Sunday, March 15, 2009
The Rob Roi
I never much cared for Rob Roys. It's a decent enough drink, but if I have my druthers, I'm always going to go for the rye-based (or bourbon, if you must) Manhattan than the Scotch-based Rob Roy. It's the same basic recipe and, to my tastes, the rye just marries better with the sweet vermouth than does the Scotch.
I began to change my mind a bit, however, last fall during a trip to London. Restaurateur and mixologist Nick Strangeway introduced me to a Rob Roy made not with sweet vermouth, but with Noilly Prat "Ambre" vermouth. The Ambre, which take a bit of dry and a bit of sweet to create a flavor profile all its own, made a perfect partner to the Scotch. Its recipe includes more spices than that of the dry or sweet vermouths. Among them are orange, cinnamon and vanilla, which really come out when you sip it alone on the rocks.
After I mentioned this on Off the Presses last fall, British cocktail blogger Jay Hepburn offered to bring me some Noilly Prat Ambre upon his next trip to New York. He was as good as his word, delivering the bottle last week. Without much delay, I whipped up a Rob Roy using the stuff and Cragganmore single malt. It was as good as I remember, and I dare say, I will with henceforth find it difficult to interest myself in a Roy Roy made with sweet vermouth. First of all, there's the color. The golden color of the scotch teamed with the equally golden color of the vermouth make for a glass of almost unparalleled beauty. As for the taste, there is a similar purity there. There is a brightness and wonderful simplicity to the cocktail.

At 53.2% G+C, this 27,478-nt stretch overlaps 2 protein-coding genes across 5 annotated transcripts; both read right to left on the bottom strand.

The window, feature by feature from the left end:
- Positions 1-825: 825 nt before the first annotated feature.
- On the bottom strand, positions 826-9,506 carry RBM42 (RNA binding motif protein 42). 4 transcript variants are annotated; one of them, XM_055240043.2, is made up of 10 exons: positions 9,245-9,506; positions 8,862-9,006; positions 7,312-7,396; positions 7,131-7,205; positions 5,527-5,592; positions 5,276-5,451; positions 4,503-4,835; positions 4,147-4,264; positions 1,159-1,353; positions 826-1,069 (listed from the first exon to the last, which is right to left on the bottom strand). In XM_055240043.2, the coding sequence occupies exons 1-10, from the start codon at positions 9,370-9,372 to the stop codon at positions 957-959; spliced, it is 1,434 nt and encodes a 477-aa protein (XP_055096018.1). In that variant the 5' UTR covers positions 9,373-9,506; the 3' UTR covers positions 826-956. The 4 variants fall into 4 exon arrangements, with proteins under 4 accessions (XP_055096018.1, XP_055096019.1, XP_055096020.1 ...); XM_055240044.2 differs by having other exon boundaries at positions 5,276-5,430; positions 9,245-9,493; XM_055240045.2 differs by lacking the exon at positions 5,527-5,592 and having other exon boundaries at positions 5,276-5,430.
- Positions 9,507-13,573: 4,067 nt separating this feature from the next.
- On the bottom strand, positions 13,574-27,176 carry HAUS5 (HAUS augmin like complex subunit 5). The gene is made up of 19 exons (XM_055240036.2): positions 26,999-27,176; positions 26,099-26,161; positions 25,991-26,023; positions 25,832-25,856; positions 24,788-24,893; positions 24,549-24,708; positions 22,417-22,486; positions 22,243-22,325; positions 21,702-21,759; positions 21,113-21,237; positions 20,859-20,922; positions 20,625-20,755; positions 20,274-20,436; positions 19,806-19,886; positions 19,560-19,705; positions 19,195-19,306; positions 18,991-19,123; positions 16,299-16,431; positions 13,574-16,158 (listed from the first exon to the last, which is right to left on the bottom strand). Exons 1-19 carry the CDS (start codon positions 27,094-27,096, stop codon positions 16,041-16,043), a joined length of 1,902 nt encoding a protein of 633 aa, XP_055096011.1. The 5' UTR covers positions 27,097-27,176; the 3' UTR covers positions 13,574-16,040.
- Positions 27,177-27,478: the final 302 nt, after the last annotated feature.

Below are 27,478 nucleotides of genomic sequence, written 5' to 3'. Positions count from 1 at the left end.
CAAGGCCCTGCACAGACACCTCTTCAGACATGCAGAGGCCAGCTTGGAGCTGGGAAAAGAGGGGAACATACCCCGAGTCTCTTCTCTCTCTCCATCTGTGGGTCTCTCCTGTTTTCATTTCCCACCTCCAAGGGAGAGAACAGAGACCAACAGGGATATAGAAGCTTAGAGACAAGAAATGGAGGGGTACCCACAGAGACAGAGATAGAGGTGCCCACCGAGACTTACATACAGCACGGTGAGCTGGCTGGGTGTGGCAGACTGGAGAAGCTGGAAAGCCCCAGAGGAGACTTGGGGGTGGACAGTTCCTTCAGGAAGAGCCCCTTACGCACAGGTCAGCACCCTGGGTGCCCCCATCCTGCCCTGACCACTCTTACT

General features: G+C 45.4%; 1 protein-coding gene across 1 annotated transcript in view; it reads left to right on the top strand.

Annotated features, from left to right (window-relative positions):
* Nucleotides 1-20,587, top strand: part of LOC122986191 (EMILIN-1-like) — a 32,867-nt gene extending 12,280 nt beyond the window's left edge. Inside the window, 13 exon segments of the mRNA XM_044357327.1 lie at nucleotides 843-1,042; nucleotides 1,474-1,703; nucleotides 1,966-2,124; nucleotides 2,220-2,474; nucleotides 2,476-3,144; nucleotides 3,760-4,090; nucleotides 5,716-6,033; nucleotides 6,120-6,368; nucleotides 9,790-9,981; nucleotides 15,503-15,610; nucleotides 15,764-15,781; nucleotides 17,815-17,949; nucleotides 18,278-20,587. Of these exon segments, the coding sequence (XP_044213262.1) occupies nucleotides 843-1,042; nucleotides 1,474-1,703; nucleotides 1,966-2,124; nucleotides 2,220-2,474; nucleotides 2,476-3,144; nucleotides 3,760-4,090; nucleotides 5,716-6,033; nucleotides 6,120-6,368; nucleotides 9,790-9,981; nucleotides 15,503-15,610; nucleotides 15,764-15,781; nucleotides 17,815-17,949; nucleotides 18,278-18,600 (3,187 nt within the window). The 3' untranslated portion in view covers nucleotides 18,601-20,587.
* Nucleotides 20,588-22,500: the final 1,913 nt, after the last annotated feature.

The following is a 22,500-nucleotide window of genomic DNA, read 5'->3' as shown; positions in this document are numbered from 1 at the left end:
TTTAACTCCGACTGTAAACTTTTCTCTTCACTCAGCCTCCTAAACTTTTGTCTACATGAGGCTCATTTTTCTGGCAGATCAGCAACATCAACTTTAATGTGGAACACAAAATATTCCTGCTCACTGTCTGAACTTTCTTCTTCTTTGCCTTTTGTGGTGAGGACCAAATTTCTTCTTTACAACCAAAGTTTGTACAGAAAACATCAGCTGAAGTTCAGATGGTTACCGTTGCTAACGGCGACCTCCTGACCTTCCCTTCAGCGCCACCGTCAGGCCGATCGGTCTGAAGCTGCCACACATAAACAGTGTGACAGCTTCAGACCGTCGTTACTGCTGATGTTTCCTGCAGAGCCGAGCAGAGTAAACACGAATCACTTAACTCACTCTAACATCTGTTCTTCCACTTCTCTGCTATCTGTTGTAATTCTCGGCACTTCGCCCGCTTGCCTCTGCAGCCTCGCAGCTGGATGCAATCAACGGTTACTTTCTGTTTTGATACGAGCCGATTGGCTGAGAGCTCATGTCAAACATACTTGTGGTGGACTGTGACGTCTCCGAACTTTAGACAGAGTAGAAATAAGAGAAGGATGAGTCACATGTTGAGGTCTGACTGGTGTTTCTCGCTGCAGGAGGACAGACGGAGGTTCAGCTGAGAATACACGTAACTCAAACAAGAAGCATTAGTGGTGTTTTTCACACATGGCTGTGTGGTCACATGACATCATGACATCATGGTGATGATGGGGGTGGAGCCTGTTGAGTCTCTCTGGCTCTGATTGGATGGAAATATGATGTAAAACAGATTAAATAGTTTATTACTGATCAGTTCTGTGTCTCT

Of course, strictly speaking, this is not a Rob Roy. It's a different recipe, using a different vermouth. So it deserves a different name. Nick did not mention giving the drink a name, so I am taking it upon myself to do so. And I have hit upon one that is perfect, if I do say so myself. Roy Roi. As in king. Picture the monarch with a golden crown, sitting on a golden throne. Say it with a French accent.
2 1/2 oz. scotch
3/4 oz. Noilly Prat Ambre vermouth
A dash Angostura bitters
Stir over ice. Strain into a cocktail glass. Garnish with lemon twist.
Of course, I know most of you out there don't have the Ambre. Sorry. Start petitioning the French.